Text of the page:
Premier League – Giggs strike caps United triumph

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Manchester United sealed their 10th Premier League title in 16 years with a 2-0 win against Wigan Athletic.

FOOTBALL; Cristiano Ronaldo, Manchester United, with Premier League trophy - 0

On the day he equalled Sir Bobby Charlton’s record of 758 first-team appearances, Ryan Giggs scored the second goal late on to secure a nervous victory.

Cristiano Ronaldo gave United a first-half lead with a disputed penalty – his 31st league goal of the season.

Bolton’s injury-time equaliser against Chelsea meant United ended with a two-point cushion, but the result at Stamford Bridge was rendered irrelevant thanks to the Reds’ vastly superior goal difference.

United were the division’s top scorers and finished with the best defensive record. Few neutrals – if such people exist – would deny they merited their championship.

Ronaldo‘s 31 goals match the best-ever haul for a 38-game domestic season, with Alan Shearer having set that mark for Blackburn Rovers in 1995/96.

Chelsea proved no less efficient at achieving results, but their inability to produce the fantasy football demanded by Roman Abramovich eventually proved fatal to their title hopes – and could also sound the death knell for Avram Grant’s reign as manager.

They will regroup ahead of the Champions League final – against United – in Moscow in 10 days’ time.

Any talk of a summer stroll in the park for United proved well wide of the mark. Inexperienced left-back Maynor Figueroa was the only non-regular in the Wigan first team while persistent drizzle gradually turned the pitch into a bog.

Wigan tore into their opponents, with strikers Emile Heskey and Marcus Bent providing a muscular, awkward threat up front.

The enigmatic Jason Koumas also started, and soon set about peppering Edwin van der Sar‘s goal with 30-yard shots.

Sir Alex Ferguson had complained that United would have been champions weeks ago but for bad luck with injuries and refereeing decisions – particularly in the 2-1 defeat to Chelsea last month.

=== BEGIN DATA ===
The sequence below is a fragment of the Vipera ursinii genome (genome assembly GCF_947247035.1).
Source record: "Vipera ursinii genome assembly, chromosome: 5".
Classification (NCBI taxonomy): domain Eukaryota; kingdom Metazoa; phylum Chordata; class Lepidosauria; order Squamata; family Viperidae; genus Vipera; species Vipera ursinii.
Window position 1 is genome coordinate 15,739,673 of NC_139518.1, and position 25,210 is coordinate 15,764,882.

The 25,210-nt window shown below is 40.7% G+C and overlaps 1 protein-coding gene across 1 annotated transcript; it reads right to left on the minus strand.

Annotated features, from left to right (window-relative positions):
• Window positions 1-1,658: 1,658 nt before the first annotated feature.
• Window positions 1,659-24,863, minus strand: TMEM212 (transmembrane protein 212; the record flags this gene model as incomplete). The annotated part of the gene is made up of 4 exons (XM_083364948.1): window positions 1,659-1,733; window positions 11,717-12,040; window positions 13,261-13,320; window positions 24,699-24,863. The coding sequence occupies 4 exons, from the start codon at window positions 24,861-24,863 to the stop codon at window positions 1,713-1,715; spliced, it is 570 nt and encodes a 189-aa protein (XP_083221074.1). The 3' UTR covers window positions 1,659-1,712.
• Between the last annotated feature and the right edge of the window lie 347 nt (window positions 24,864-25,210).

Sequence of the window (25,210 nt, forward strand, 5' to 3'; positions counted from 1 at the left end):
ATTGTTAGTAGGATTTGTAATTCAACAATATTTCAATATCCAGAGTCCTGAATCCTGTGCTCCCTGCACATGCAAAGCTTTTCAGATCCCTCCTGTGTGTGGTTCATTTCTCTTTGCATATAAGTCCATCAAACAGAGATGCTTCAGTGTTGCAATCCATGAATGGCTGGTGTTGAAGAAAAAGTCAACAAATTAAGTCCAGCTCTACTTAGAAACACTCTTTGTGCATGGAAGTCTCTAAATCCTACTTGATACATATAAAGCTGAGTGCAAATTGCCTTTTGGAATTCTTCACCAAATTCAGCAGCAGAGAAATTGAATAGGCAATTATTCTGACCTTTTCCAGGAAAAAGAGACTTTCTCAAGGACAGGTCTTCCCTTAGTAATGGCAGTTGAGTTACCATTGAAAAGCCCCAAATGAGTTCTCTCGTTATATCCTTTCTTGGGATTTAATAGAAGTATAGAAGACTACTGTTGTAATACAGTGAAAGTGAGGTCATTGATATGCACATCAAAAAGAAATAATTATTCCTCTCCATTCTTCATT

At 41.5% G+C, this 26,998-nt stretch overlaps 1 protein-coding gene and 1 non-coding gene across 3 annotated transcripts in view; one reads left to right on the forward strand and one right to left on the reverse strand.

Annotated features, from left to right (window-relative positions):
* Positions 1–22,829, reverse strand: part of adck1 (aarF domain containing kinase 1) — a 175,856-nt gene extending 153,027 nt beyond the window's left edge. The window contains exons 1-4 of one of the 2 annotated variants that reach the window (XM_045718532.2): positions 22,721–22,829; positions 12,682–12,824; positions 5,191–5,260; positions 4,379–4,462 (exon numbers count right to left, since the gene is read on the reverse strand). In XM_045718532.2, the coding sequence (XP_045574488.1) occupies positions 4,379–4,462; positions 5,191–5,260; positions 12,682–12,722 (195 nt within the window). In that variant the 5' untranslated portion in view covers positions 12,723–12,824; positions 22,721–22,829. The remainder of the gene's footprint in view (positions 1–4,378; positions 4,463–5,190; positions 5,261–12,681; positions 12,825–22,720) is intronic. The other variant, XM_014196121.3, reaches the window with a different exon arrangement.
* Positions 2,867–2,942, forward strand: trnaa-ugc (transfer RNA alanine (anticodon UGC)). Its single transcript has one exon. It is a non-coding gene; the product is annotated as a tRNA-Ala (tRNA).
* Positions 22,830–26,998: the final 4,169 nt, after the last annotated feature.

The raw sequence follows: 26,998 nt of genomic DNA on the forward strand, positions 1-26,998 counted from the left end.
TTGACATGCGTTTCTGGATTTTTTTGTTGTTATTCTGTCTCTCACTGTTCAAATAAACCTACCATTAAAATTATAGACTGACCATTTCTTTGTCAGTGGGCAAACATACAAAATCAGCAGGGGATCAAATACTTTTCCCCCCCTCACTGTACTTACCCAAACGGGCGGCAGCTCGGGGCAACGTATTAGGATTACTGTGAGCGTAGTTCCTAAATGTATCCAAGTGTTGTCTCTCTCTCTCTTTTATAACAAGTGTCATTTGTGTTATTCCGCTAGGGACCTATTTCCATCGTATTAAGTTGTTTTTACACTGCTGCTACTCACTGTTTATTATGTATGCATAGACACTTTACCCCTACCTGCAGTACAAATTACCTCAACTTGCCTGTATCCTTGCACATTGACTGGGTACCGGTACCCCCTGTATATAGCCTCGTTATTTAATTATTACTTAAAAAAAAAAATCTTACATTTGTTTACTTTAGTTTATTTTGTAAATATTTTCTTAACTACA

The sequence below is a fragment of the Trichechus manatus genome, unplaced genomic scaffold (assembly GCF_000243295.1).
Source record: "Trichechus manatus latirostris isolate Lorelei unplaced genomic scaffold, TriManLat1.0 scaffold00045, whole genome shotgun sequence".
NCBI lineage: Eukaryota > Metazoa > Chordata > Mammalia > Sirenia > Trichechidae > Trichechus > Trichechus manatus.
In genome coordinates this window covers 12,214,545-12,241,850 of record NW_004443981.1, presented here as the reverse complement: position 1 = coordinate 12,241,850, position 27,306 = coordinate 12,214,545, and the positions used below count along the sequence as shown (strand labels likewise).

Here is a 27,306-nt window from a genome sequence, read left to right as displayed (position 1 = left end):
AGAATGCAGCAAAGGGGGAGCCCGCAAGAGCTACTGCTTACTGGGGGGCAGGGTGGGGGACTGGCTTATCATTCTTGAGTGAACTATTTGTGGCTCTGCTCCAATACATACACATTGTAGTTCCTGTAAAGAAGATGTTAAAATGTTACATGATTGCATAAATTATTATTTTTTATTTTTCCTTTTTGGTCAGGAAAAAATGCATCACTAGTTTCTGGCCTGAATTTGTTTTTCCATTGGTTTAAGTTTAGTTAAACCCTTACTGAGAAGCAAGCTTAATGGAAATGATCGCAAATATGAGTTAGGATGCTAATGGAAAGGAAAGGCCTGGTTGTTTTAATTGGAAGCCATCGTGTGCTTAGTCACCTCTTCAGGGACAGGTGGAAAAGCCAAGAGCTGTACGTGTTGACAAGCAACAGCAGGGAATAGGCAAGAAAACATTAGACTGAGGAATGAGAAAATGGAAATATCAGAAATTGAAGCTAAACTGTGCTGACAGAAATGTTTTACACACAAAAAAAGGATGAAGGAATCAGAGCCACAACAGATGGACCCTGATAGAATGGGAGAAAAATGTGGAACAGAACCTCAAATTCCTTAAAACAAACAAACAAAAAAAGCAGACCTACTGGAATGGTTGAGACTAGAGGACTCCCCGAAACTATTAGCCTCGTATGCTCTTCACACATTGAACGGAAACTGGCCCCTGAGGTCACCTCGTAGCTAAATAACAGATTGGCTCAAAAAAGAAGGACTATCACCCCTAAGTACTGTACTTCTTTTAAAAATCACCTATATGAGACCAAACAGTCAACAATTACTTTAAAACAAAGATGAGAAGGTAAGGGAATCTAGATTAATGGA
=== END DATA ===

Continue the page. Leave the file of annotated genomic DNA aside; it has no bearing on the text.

But his side certainly got the benefit of Steve Bennett’s doubt in a controversial first half.

On 22 minutes Rio Ferdinand blocked a Jason Koumas shot with his upper arm but Bennett said ‘no penalty’.

Ten minutes later he had little hesitation in pointing to the spot when Emmerson Boyce brought down Wayne Rooney as the ball pinballed around the Wigan box.

His challenge was more clumsy than malicious, but Ronaldo punished him with a cool spot-kick, sending Chris Kirkland the wrong way and slotting low into the right side of the net.

Bennett found himself in the thick of things on 36 minutes when Paul Scholes shoulder-barged Wilson Palacios.

The midfielder had already been booked for a tackle from behind on Palacios and had the game been less important or the player less illustrious, Bennett may well have flashed the red card. But he kept his cards in his pocket.

The second half saw United playing impossibly nervy football, particularly after news came through that Chelsea were beating Bolton.

Chris Kirkland kept Wigan in the game with brilliant saves to deny Rooney – a surprise starter following his hip injury – Carlos Tevez and Ronaldo.

Meanwhile Scholes was denied what looked a clear penalty when Bramble tripped him with a rash sliding tackle.

At the other end Heskey headed narrowly over but Wigan proved unable to capitalise on their opponents’ jitters.

It was all over 10 minutes from time when Giggs, a man who has played a part in all of Ferguson’s title-winning sides, found himself in acres of space at the edge of the penalty area.

Rooney found him with a simple pass, and the Welshman located the corner of the net. Cue wild celebrations from the away fans.

At 34, Giggs’s skills might be on the wane, but he still has an eye for the big occasion and capped off a glorious season in fitting fashion.

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